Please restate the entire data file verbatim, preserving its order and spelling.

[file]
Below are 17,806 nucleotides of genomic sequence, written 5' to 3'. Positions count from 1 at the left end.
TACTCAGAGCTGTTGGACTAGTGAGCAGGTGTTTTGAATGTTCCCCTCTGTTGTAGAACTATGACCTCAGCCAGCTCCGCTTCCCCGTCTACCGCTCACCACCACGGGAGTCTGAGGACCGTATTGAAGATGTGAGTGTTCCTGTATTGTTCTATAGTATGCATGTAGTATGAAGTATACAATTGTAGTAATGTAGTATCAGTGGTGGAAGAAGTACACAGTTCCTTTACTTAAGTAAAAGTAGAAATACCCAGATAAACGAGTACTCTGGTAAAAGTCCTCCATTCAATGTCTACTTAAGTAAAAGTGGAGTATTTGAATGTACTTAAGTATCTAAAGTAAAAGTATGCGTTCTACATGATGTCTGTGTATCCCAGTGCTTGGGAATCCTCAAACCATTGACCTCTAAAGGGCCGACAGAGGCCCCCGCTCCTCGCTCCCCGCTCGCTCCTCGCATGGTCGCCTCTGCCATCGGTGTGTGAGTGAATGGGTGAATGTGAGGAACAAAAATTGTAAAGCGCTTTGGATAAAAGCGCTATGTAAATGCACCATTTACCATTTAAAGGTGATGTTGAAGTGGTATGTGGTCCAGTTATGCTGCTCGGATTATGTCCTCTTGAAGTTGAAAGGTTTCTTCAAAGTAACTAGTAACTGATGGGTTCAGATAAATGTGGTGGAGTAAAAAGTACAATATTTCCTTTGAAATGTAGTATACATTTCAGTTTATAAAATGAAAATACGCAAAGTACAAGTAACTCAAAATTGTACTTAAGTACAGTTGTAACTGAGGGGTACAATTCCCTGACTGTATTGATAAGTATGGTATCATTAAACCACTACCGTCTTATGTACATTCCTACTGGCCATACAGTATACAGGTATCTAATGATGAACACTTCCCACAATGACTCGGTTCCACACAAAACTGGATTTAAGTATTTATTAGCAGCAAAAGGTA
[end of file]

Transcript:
Below are 17,806 nucleotides of genomic sequence, written 5' to 3'. Positions count from 1 at the left end.
TACTCAGAGCTGTTGGACTAGTGAGCAGGTGTTTTGAATGTTCCCCTCTGTTGTAGAACTATGACCTCAGCCAGCTCCGCTTCCCCGTCTACCGCTCACCACCACGGGAGTCTGAGGACCGTATTGAAGATGTGAGTGTTCCTGTATTGTTCTATAGTATGCATGTAGTATGAAGTATACAATTGTAGTAATGTAGTATCAGTGGTGGAAGAAGTACACAGTTCCTTTACTTAAGTAAAAGTAGAAATACCCAGATAAACGAGTACTCTGGTAAAAGTCCTCCATTCAATGTCTACTTAAGTAAAAGTGGAGTATTTGAATGTACTTAAGTATCTAAAGTAAAAGTATGCGTTCTACATGATGTCTGTGTATCCCAGTGCTTGGGAATCCTCAAACCATTGACCTCTAAAGGGCCGACAGAGGCCCCCGCTCCTCGCTCCCCGCTCGCTCCTCGCATGGTCGCCTCTGCCATCGGTGTGTGAGTGAATGGGTGAATGTGAGGAACAAAAATTGTAAAGCGCTTTGGATAAAAGCGCTATGTAAATGCACCATTTACCATTTAAAGGTGATGTTGAAGTGGTATGTGGTCCAGTTATGCTGCTCGGATTATGTCCTCTTGAAGTTGAAAGGTTTCTTCAAAGTAACTAGTAACTGATGGGTTCAGATAAATGTGGTGGAGTAAAAAGTACAATATTTCCTTTGAAATGTAGTATACATTTCAGTTTATAAAATGAAAATACGCAAAGTACAAGTAACTCAAAATTGTACTTAAGTACAGTTGTAACTGAGGGGTACAATTCCCTGACTGTATTGATAAGTATGGTATCATTAAACCACTACCGTCTTATGTACATTCCTACTGGCCATACAGTATACAGGTATCTAATGATGAACACTTCCCACAATGACTCGGTTCCACACAAAACTGGATTTAAGTATTTATTAGCAGCAAAAGGTA